The country’s biggest banks have taken a lot of criticism about small business lending since the great recession began. Obviously, they don’t agree with their critics.
In a recent interview with Robb Mandelbaum of The New York Times, Marc Bernstein, one of the top two small business lending executives at Wells Fargo addressed the issue of small-business owners feeling that big banks with bailouts have done nothing to help small businesses.
A lot of people who frankly are not very good credit risks and who want a loan, I can understand their frustration. But Wells Fargo has been committed to small-business lending for a quite a while now, and we know here that we don’t help our customers, our communities or shareholders by declining a good loan.
What Mr. Bernstein doesn’t say is that the “not very good credit risks” of today were acceptable loans before the recession.
This Thursday I will be in a meeting at the White House organized by the American Sustainable Business Council. In preparation for the meeting with numerous Administration economic development officials, I was asked to develop a background piece with recommendations for addressing access to capital by small businesses. Check it out below.
I’ll let you know how the meeting goes.
In early May, Small Business Administration Administrator Karen Mills spoke to the Greater Miami Chamber of Commerce. She had good news for many businesses seeking credit. “Lending is back to 2008 levels,” Mills said.
But the news wasn’t so good for the small businesses in geographically challenged areas and our smallest of small businesses. According to Mills, “we are not back in underserved communities and we are not back when it comes to small loans.”
The truth is that lending hasn’t been good in underserved communities and for our very small businesses for a very long, long time.
The demand for small business loans is picking up. For those with between one and 10 million dollars of revenue, Greenwich Associates has found that small businesses increased their seeking of loans in the first quarter of this year by 100 percent over the previous quarter. According to Greenwich, on average about 60% of the small businesses they surveyed received the credit they sought between March 2010 and March 2011. And the majority of these loans came from smaller, community banks. Unfortunately no one is measuring demand for loans and loans made to our microenterprises (businesses with fewer than 5 employees and capitalized with less than $35,000).
Late last year, with the support of ASBC, Congress passed the Small Business Jobs Act which included a $30 billion lending fund to encourage community banks to make small business loans. Unfortunately comparatively few eligible community banks have indicated that they want to participate in this program.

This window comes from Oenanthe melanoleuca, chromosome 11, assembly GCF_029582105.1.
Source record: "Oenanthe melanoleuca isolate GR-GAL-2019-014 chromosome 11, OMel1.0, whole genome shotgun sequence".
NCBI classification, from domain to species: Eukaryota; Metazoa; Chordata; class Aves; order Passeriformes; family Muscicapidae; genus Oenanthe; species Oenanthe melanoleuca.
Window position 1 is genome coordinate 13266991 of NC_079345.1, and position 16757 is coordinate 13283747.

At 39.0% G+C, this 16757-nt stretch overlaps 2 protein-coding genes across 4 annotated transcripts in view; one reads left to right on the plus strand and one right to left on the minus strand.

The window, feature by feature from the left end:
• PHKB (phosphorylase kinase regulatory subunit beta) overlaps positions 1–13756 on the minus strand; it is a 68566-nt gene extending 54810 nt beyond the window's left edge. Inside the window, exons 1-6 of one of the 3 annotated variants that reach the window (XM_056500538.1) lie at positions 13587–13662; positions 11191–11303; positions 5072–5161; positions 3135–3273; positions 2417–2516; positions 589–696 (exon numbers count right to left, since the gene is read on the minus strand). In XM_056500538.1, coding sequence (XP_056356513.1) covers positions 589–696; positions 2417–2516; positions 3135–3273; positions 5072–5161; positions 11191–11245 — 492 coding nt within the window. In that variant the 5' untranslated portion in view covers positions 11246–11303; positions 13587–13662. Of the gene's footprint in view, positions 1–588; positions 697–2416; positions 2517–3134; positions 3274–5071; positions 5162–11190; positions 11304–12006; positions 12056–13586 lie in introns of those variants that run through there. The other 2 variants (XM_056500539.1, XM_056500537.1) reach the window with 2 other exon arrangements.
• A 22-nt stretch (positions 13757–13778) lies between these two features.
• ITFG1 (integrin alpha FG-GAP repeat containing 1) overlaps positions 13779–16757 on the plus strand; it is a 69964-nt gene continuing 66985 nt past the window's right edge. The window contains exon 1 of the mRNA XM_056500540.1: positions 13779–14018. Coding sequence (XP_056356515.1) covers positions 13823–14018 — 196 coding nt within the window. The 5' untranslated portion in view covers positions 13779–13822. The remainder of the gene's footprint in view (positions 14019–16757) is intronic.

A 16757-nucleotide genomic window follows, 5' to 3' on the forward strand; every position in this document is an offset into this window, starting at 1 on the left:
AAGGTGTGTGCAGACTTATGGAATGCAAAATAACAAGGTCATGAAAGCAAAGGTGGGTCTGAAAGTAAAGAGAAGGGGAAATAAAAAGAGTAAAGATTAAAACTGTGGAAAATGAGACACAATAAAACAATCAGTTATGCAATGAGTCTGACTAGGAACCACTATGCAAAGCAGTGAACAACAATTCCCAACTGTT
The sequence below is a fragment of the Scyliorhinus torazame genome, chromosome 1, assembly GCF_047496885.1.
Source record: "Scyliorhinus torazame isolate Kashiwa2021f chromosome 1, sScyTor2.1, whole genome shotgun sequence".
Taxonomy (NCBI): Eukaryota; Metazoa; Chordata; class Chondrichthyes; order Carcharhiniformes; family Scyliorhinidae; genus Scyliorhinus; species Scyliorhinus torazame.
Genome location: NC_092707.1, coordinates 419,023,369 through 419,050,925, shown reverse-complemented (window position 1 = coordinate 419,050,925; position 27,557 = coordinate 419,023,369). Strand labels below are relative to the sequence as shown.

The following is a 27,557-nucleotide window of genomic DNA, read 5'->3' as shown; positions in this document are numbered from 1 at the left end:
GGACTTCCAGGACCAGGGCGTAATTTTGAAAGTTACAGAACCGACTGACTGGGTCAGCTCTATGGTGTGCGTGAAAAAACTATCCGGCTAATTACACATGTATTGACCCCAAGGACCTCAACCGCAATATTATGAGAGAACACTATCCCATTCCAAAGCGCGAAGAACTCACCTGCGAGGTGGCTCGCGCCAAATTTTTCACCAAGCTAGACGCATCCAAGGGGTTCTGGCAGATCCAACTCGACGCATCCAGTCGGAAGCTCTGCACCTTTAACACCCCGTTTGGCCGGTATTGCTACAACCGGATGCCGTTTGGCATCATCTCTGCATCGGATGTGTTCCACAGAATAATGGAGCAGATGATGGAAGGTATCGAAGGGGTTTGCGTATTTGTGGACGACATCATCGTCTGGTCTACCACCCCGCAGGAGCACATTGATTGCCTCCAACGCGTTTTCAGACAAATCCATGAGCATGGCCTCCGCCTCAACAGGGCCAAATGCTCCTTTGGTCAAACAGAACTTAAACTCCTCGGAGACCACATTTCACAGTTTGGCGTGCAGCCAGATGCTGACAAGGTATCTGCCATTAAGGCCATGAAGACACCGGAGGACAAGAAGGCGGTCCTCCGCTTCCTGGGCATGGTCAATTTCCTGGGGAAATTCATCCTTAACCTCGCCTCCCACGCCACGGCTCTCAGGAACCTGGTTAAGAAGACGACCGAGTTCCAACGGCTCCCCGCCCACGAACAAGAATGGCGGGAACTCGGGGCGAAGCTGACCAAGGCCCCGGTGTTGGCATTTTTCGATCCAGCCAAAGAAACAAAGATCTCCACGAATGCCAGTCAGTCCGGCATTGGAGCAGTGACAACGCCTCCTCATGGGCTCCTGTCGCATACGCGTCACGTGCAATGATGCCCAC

The reason given by some banks is that there is little loan demand from small businesses. That’s simply not true. The demand is there. More likely the answer lies in federal regulator pressure on community banks to avoid “risky” loans, the same small business loans that were more acceptable prior to the great recession.
There are some possible solutions to this lending dilemma for small business if community banks refuse the allure of the Small Business Lending Fund and big financial institutions still are only interested in the cream of small business loans.
1. Put credit unions more in the lending game by raising the cap on their lending ability.
2. Dramatically (!!!) increase funding for small business loans under the USDA, CDFI and SBA (microloans) programs. In addition to lending resources the non-profits using these funds also need a big boost in funding for technical assistance to help guarantee the success of the loans.
3. Allow the SBA to bypass the financial institutions and start making loans directly to small businesses. The federal government now makes direct loans to students through Stafford and other student loans. The SBA already can make direct business loans on its own in some cases.
4. Create a new capital-raising strategy for small business such as “crowdfunding”. The Security Exchange Commission is reviewing a proposal to allow small businesses and microenterprises to solicit investments of $100 or less while avoiding much of today’s regulations.
If the traditional financial institutions will not provide the capital access small business and microbusinesses need and credit unions cannot make up the difference between demand and access, then we should empower non-profit organizations to take on more of the lending responsibility, make direct government loans as we did in our automotive sector and dramatically reduce the regulatory burden on small investment strategies.
It is time to make significant changes to our country’s small business lending and financing system. Conventional practices are not generating the small business access to capital our economy desperately needs to grow